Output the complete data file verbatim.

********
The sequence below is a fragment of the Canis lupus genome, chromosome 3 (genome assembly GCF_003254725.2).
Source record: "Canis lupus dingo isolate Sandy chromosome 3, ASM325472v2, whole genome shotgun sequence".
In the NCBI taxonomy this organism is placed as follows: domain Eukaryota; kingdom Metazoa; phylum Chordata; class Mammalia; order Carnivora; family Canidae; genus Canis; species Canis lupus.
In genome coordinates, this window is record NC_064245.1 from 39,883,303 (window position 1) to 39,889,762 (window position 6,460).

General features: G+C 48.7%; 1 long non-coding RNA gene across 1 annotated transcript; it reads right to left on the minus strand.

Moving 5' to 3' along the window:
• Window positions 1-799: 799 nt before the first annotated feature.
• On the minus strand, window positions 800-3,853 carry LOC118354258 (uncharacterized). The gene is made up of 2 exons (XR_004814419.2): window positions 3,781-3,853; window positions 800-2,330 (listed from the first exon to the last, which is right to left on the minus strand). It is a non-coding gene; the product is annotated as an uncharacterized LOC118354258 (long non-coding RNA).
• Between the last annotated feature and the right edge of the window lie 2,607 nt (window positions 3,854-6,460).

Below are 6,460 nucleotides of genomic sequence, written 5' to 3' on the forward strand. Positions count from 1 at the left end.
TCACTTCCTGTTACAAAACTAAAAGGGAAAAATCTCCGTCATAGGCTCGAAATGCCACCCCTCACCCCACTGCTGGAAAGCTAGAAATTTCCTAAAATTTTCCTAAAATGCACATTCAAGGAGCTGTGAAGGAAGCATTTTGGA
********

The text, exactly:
The sequence below is a fragment of the Canis lupus genome, chromosome 3 (genome assembly GCF_003254725.2).
Source record: "Canis lupus dingo isolate Sandy chromosome 3, ASM325472v2, whole genome shotgun sequence".
In the NCBI taxonomy this organism is placed as follows: domain Eukaryota; kingdom Metazoa; phylum Chordata; class Mammalia; order Carnivora; family Canidae; genus Canis; species Canis lupus.
In genome coordinates, this window is record NC_064245.1 from 39,883,303 (window position 1) to 39,889,762 (window position 6,460).

General features: G+C 48.7%; 1 long non-coding RNA gene across 1 annotated transcript; it reads right to left on the minus strand.

Moving 5' to 3' along the window:
• Window positions 1-799: 799 nt before the first annotated feature.
• On the minus strand, window positions 800-3,853 carry LOC118354258 (uncharacterized). The gene is made up of 2 exons (XR_004814419.2): window positions 3,781-3,853; window positions 800-2,330 (listed from the first exon to the last, which is right to left on the minus strand). It is a non-coding gene; the product is annotated as an uncharacterized LOC118354258 (long non-coding RNA).
• Between the last annotated feature and the right edge of the window lie 2,607 nt (window positions 3,854-6,460).

Below are 6,460 nucleotides of genomic sequence, written 5' to 3' on the forward strand. Positions count from 1 at the left end.
TCACTTCCTGTTACAAAACTAAAAGGGAAAAATCTCCGTCATAGGCTCGAAATGCCACCCCTCACCCCACTGCTGGAAAGCTAGAAATTTCCTAAAATTTTCCTAAAATGCACATTCAAGGAGCTGTGAAGGAAGCATTTTGGA